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by Albin Johnson

Embedded in the concrete sidewalk in front of our home are 2 "look-alike" shotgun shell primer caps that accurately define the property lines between my neighbors and me. Most homes use low plantings and retaining walls to help landscape their front yards. The back yards are more secure by using 5+ foot wooden and wrought iron fences that straddle the property lines. Everyone has a dog or two that adds to the privacy. This modern setting differs greatly from when I was a kid in Minonk. At any time, I could walk out from my house, go across the road, past the Santa Fe depot, through Toler's yard, through the Haligeria yard, turn East through the Bearss yard and so on; or I could go out the back door and across the alley and purchase soft drinks from Hatten's DX Gas Station. Another choice was to go around our garage and across E. Vissering's back yard (they had a neat grape arbor) directly across Dishinger's yard and arrive at the old Blacksmith's Shop. He occasionally had a horse to shoe. Only farms had fences but I do recall, when delivering papers, that an occasional homeowner would ask me NOT to ride across their lawns.

Today we build fences or more aptly described as boundaries or limits to identify ownership by communities, cities and nations. Even more onerous are the fences we build around religious, ethnic, political, teenage, elderly and alternate life style groups. Our recent elections had a map of the US with each state identified by a red or blue coloration as if we were about to enter a new civil war and even predicting the winner! Thank goodness the color lines disappeared and we became a nation again.

History tells us about clans, cities, outposts and tribes erecting all manner of fortifications to "protect their interests." History also has shown that these earthen, water, stone, and wooden enclosures are now designated as "tourist attractions". We do though; still have some defensive fences hanging around to remind us about our paranoia. Some examples are: US/Mexico, the Koreas, Northern Ireland, Saudi Arabia, Israel/Palestine, Pakistan/India, and Cypress to name a few.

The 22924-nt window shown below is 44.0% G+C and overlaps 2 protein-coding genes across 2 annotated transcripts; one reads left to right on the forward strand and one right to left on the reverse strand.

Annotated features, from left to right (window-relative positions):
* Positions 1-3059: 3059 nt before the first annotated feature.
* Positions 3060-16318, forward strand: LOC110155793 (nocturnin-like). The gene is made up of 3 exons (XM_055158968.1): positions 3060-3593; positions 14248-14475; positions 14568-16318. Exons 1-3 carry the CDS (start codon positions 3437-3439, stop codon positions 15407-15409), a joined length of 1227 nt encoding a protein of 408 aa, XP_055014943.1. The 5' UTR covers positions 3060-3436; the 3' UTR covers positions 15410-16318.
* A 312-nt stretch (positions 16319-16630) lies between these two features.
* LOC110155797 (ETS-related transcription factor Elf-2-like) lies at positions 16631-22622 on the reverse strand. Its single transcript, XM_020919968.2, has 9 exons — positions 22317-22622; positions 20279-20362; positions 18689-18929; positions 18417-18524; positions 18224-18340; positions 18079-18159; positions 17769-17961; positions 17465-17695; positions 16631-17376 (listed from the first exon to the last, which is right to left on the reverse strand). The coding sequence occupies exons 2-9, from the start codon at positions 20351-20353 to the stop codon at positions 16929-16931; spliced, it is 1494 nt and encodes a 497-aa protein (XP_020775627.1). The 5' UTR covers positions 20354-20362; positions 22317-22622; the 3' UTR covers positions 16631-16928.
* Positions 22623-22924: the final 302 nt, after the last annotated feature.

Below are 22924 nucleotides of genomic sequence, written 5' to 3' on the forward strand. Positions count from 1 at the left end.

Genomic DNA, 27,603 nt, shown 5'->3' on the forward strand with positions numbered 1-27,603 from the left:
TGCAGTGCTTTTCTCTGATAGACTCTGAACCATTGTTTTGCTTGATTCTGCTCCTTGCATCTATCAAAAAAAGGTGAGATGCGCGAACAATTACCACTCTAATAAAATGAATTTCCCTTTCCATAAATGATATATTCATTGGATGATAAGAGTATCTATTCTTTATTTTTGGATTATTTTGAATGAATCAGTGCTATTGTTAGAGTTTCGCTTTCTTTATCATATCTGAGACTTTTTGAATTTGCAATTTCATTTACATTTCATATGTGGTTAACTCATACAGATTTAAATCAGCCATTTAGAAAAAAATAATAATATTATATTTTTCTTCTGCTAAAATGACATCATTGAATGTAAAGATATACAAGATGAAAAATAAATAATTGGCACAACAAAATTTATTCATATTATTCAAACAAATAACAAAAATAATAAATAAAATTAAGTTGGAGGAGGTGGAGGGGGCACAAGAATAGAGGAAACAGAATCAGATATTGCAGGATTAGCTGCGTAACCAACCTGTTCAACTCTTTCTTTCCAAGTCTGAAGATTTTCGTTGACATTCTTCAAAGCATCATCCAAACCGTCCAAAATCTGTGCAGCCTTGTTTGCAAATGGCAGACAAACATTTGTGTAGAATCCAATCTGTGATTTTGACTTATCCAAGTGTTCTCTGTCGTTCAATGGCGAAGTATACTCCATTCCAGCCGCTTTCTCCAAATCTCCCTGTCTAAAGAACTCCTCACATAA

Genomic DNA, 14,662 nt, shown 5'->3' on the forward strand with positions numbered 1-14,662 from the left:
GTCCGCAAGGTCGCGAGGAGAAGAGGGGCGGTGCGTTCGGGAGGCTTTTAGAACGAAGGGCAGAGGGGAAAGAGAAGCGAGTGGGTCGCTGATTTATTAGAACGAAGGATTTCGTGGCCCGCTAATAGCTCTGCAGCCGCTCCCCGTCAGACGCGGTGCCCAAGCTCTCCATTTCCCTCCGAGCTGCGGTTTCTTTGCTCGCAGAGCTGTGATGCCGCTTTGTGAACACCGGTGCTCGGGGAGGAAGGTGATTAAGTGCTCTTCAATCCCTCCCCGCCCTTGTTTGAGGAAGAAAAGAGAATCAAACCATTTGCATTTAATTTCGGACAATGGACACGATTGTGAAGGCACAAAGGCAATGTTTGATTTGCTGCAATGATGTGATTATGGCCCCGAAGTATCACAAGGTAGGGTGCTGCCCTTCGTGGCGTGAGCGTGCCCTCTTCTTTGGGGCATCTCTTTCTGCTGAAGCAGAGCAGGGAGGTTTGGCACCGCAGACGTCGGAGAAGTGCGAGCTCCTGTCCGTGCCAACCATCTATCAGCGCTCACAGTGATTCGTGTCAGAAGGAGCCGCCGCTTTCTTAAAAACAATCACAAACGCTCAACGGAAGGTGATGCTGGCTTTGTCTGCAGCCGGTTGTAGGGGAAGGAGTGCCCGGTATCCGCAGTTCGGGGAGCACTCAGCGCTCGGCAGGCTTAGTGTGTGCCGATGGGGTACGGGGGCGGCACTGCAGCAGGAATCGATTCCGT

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Hadrian's Wall is much older. (122AD) This Roman Emperor erected a 73 miles long wall across the width of England to isolate the northern Scottish tribes, who he called barbarians, from his newly conquered England!!! He used a 20-foot high wall and deep ditches to discourage any intruders. Some of the wall is intact and is designated a national landmark.

The Great Wall of China is so dramatic that it is considered one of the "Wonders of the World." The length is an unbelievable 4165 miles long and traverses up and down mountains and across deserts. Millions of soldiers, slaves and local peoples were enlisted to build a stonewall over 30 feet tall and 16 feet wide. The work began about 700 BC and continued for 2000 years. It has been reported that the serpentine wall could be seen by the Astronauts from space.

The Berlin Wall was a symbol of the "Cold War" and built by the Russians in late 1961. It divided the Soviet controlled area of Berlin from the other allies, England, France and America. The concrete slab wall was 12 feet high and 96 miles long with a wide leveled area patrolled by armed guards who prevented anyone from entering or leaving. "Checkpoint Charlie" became the famous door for passing through. Twenty-nine years later, the wall was torn down as tensions abated between "East and West". Talk about hibernation and distrust!